Just as God forgives us out of love, we forgive our children, who can sometimes fail to shine, because we love them!  Like us, our children struggle with fears, frustrations and disappointments that they are uncertain of how to handle.  Life is not easy for them, and this can cause them to fall short and find themselves caught up in “…the unfruitful works of darkness”.

Many of us have fallen out of the light, and found ourselves lost in the darkness, some say it is a rite of passage, something we all must face in our lives.  I don’t believe that, but I do accept that it is part of our human experience to face our own demons, one can only hope that our children can be spared this trial.   For those who do fall into this darkness, our prayers can be that they find their way out, and back to the light.   This usually takes some help, from those who have known their own trials, and have been saved through the love that God shares with each of us, both directly and through the people we share our lives with!

As parents, we can be touched by the darkness that can envelope our children, as we feel every bit of torment and struggle that effects them, and it can be very painful watching them slip deeper into the darkness of bad choices from misbehavior at school, trouble with relationships, to falling prey to addictions, and related run-ins with the Police, etc., and knowing there is little we can do for them.  We may even start blame ourselves for not being good enough parents (especially as single parents) and turn our frustrations inward and wind up beating ourselves up…which is not at all helpful.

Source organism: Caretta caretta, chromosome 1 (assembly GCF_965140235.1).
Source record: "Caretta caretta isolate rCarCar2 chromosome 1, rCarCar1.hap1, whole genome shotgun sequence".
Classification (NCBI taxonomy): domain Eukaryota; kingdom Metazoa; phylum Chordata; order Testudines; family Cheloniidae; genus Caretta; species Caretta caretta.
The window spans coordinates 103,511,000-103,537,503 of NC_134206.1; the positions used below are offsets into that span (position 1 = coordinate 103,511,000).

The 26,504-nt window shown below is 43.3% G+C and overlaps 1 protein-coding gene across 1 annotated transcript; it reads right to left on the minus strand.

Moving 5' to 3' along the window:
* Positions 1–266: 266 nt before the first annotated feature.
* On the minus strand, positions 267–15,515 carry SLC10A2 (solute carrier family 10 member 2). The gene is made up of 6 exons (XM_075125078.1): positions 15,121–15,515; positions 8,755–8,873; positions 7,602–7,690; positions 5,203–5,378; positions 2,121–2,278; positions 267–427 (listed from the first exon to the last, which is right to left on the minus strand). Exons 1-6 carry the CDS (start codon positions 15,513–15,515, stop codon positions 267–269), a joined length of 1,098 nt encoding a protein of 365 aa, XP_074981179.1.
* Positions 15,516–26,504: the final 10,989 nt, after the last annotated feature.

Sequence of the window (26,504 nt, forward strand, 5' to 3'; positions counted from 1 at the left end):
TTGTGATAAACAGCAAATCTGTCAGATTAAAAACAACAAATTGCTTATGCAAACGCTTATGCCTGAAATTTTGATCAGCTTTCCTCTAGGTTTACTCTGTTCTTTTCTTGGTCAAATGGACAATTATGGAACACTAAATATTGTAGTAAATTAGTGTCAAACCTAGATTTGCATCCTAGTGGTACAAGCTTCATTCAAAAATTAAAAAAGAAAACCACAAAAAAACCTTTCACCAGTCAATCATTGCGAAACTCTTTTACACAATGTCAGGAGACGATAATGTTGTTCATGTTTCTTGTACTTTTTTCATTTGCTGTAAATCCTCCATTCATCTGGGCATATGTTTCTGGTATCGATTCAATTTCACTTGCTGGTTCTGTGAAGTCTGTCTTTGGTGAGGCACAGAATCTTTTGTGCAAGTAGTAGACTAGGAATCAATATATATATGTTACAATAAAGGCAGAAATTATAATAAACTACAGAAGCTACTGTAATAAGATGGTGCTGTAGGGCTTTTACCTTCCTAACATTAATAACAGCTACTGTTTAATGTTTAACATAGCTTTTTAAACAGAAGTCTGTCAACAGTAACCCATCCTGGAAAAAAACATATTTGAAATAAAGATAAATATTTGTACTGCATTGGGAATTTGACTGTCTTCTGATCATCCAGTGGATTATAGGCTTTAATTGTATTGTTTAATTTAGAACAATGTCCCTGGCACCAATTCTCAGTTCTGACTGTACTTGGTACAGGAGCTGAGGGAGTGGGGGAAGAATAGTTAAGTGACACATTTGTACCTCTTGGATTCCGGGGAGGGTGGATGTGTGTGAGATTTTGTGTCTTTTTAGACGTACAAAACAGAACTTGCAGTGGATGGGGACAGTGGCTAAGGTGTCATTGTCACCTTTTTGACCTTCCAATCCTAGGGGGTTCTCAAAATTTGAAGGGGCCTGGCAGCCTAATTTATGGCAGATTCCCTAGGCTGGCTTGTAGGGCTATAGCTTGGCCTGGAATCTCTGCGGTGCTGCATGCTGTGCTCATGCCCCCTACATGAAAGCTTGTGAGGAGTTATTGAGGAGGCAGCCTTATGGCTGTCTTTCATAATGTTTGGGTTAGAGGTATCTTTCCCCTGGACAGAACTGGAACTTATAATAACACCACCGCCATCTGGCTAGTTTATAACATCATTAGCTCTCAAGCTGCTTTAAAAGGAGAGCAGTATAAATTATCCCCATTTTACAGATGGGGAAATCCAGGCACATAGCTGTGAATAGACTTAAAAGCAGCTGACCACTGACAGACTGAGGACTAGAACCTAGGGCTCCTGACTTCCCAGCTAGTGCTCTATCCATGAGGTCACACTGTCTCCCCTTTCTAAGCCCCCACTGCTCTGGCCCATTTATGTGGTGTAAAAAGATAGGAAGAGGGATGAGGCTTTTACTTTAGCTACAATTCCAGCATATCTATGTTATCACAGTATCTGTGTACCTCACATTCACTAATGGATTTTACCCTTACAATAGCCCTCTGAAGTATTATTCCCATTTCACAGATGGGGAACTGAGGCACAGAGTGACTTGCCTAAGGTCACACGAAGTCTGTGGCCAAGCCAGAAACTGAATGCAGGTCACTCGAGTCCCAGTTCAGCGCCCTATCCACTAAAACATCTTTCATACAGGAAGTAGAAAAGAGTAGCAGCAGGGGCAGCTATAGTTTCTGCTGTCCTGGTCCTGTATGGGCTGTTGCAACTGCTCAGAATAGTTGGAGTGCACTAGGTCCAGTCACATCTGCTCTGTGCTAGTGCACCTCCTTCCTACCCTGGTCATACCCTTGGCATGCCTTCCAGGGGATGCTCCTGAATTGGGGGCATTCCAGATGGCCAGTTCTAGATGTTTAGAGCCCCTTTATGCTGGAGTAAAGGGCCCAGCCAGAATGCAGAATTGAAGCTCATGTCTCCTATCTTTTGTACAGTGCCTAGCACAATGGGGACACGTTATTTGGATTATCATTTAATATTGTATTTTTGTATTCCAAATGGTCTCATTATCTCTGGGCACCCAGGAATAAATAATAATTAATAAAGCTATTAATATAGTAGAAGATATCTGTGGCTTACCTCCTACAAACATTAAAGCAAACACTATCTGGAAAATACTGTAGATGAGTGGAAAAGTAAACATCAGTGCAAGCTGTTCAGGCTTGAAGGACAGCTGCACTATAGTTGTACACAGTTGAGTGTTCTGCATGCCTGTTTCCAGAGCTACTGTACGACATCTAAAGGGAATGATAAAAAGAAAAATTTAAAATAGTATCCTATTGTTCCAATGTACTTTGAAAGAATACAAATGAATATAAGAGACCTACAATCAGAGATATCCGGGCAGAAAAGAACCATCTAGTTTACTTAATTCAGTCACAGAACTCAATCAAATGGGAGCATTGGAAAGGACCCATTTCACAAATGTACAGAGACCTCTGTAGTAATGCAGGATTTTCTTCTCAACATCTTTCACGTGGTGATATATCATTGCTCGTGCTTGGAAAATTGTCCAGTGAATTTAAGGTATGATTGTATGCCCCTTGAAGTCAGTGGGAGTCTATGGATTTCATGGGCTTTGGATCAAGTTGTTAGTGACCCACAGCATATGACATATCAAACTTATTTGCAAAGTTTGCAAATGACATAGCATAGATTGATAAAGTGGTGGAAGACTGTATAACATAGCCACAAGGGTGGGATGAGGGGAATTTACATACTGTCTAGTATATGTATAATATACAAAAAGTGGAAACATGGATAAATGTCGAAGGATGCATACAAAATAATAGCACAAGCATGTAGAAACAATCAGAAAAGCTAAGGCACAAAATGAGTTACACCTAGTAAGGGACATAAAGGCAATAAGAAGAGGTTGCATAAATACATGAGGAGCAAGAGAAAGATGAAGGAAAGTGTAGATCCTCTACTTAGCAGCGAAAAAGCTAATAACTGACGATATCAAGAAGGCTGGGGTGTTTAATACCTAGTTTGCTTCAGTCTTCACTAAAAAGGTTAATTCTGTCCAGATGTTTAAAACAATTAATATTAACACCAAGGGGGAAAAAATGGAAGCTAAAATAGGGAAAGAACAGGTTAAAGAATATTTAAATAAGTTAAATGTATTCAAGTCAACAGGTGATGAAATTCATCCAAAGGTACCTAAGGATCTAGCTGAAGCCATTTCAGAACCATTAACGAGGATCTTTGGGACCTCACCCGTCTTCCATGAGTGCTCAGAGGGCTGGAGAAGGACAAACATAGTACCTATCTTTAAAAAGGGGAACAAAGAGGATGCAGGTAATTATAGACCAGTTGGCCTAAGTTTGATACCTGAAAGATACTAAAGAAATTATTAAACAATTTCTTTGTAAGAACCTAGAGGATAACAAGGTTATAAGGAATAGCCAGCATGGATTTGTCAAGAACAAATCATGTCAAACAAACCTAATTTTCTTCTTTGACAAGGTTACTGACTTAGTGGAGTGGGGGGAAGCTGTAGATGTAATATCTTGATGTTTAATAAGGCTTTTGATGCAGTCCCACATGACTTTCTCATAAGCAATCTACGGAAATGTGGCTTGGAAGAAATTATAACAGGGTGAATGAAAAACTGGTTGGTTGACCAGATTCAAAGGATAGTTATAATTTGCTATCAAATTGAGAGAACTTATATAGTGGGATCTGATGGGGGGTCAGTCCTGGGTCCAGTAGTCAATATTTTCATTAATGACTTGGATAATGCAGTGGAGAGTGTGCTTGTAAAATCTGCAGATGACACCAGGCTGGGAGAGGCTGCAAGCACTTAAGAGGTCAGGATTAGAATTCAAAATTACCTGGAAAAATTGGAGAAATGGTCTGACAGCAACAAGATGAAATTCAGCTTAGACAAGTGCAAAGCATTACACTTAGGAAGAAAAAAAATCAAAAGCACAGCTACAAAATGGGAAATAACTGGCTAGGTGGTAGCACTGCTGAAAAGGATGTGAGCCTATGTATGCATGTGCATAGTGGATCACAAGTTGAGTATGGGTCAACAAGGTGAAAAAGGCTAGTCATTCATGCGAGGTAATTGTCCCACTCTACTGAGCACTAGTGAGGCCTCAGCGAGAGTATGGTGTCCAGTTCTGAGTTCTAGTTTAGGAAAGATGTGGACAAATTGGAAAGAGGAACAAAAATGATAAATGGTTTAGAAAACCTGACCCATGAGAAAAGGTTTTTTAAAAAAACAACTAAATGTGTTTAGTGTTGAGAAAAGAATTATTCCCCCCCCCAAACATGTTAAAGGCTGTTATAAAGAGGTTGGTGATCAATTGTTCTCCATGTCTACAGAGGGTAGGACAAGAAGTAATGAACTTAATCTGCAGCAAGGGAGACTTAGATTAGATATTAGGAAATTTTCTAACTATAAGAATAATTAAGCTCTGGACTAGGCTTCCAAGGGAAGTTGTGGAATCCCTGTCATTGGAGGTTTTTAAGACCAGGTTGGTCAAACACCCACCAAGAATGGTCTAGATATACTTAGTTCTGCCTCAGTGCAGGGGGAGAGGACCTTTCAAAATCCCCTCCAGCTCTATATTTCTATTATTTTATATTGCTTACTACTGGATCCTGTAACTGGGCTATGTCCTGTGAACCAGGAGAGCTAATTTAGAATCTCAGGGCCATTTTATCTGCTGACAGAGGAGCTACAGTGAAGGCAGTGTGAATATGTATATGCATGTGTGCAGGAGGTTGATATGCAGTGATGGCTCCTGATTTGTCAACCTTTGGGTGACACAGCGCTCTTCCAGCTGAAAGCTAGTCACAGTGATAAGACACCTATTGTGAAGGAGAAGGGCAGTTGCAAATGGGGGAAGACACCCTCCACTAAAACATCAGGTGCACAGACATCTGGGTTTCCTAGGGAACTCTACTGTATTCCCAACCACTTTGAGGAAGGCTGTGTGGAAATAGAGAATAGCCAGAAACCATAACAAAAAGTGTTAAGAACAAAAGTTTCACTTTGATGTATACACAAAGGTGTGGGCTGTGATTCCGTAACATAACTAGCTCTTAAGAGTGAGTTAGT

Yet although we may often feel helpless in the face of this darkness, there is good news, as noted earlier: That we are all well-loved children of God, who does not want us to be lost in the darkness, but has given us the gift of forgiveness and grace to fill our lives with the light of hope!  This hope comes from the great love God has for us…and with this love God has promised never to leave us alone in the dark, even if we are the responsible for getting lost in the first place.

That is the beauty of forgiveness that is grown from a love that cannot be denied or lost.  We have no choice in the matter: God loves us, just as we are and right where we are!  This love, when shared together, can help us to find the light of hope even during the darkest of days.

In the same way, our children also have no choice but to be surrounded by our love for them (even if they say they do not want it).  When we share that love with them, no matter what, there will be hope that they too can find their way out of the darkness, for the love we share with them is a reflection of the love given to all of God’s children!